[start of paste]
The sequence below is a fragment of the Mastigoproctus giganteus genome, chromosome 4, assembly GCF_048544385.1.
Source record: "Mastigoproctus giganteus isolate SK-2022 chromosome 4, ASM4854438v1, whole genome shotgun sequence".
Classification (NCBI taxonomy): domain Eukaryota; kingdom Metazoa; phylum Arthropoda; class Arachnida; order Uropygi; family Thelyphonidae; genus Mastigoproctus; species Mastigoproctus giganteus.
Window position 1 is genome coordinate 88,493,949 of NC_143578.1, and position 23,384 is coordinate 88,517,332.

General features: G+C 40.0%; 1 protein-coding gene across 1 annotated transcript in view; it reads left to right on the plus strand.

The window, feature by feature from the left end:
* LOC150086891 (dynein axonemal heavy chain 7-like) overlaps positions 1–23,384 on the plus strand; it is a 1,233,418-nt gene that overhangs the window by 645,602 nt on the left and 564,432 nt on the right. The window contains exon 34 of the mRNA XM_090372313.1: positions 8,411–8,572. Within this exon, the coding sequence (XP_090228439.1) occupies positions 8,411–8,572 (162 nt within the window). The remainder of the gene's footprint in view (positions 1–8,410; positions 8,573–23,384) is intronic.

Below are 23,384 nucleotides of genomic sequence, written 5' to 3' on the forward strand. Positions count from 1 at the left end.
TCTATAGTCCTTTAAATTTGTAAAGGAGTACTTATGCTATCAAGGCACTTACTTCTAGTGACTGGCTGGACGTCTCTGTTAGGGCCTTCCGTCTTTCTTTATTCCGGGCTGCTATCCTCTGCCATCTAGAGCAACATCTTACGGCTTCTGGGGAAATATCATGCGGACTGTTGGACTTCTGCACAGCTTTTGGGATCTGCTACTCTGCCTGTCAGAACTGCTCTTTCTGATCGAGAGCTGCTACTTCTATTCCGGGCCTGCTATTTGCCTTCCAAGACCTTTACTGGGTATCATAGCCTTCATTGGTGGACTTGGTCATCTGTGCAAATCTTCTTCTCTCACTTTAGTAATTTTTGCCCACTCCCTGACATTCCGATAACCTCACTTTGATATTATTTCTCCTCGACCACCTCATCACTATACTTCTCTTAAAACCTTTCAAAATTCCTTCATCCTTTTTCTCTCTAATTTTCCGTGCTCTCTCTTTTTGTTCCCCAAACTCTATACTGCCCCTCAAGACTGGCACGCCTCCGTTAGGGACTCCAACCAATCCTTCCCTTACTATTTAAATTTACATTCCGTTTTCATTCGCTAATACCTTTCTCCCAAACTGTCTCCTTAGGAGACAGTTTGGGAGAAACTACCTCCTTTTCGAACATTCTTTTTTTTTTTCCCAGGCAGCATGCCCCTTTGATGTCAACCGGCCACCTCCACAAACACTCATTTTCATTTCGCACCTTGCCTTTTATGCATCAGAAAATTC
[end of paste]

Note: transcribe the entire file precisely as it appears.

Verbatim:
The sequence below is a fragment of the Mastigoproctus giganteus genome, chromosome 4, assembly GCF_048544385.1.
Source record: "Mastigoproctus giganteus isolate SK-2022 chromosome 4, ASM4854438v1, whole genome shotgun sequence".
Classification (NCBI taxonomy): domain Eukaryota; kingdom Metazoa; phylum Arthropoda; class Arachnida; order Uropygi; family Thelyphonidae; genus Mastigoproctus; species Mastigoproctus giganteus.
Window position 1 is genome coordinate 88,493,949 of NC_143578.1, and position 23,384 is coordinate 88,517,332.

General features: G+C 40.0%; 1 protein-coding gene across 1 annotated transcript in view; it reads left to right on the plus strand.

The window, feature by feature from the left end:
* LOC150086891 (dynein axonemal heavy chain 7-like) overlaps positions 1–23,384 on the plus strand; it is a 1,233,418-nt gene that overhangs the window by 645,602 nt on the left and 564,432 nt on the right. The window contains exon 34 of the mRNA XM_090372313.1: positions 8,411–8,572. Within this exon, the coding sequence (XP_090228439.1) occupies positions 8,411–8,572 (162 nt within the window). The remainder of the gene's footprint in view (positions 1–8,410; positions 8,573–23,384) is intronic.

Below are 23,384 nucleotides of genomic sequence, written 5' to 3' on the forward strand. Positions count from 1 at the left end.
TCTATAGTCCTTTAAATTTGTAAAGGAGTACTTATGCTATCAAGGCACTTACTTCTAGTGACTGGCTGGACGTCTCTGTTAGGGCCTTCCGTCTTTCTTTATTCCGGGCTGCTATCCTCTGCCATCTAGAGCAACATCTTACGGCTTCTGGGGAAATATCATGCGGACTGTTGGACTTCTGCACAGCTTTTGGGATCTGCTACTCTGCCTGTCAGAACTGCTCTTTCTGATCGAGAGCTGCTACTTCTATTCCGGGCCTGCTATTTGCCTTCCAAGACCTTTACTGGGTATCATAGCCTTCATTGGTGGACTTGGTCATCTGTGCAAATCTTCTTCTCTCACTTTAGTAATTTTTGCCCACTCCCTGACATTCCGATAACCTCACTTTGATATTATTTCTCCTCGACCACCTCATCACTATACTTCTCTTAAAACCTTTCAAAATTCCTTCATCCTTTTTCTCTCTAATTTTCCGTGCTCTCTCTTTTTGTTCCCCAAACTCTATACTGCCCCTCAAGACTGGCACGCCTCCGTTAGGGACTCCAACCAATCCTTCCCTTACTATTTAAATTTACATTCCGTTTTCATTCGCTAATACCTTTCTCCCAAACTGTCTCCTTAGGAGACAGTTTGGGAGAAACTACCTCCTTTTCGAACATTCTTTTTTTTTTTCCCAGGCAGCATGCCCCTTTGATGTCAACCGGCCACCTCCACAAACACTCATTTTCATTTCGCACCTTGCCTTTTATGCATCAGAAAATTC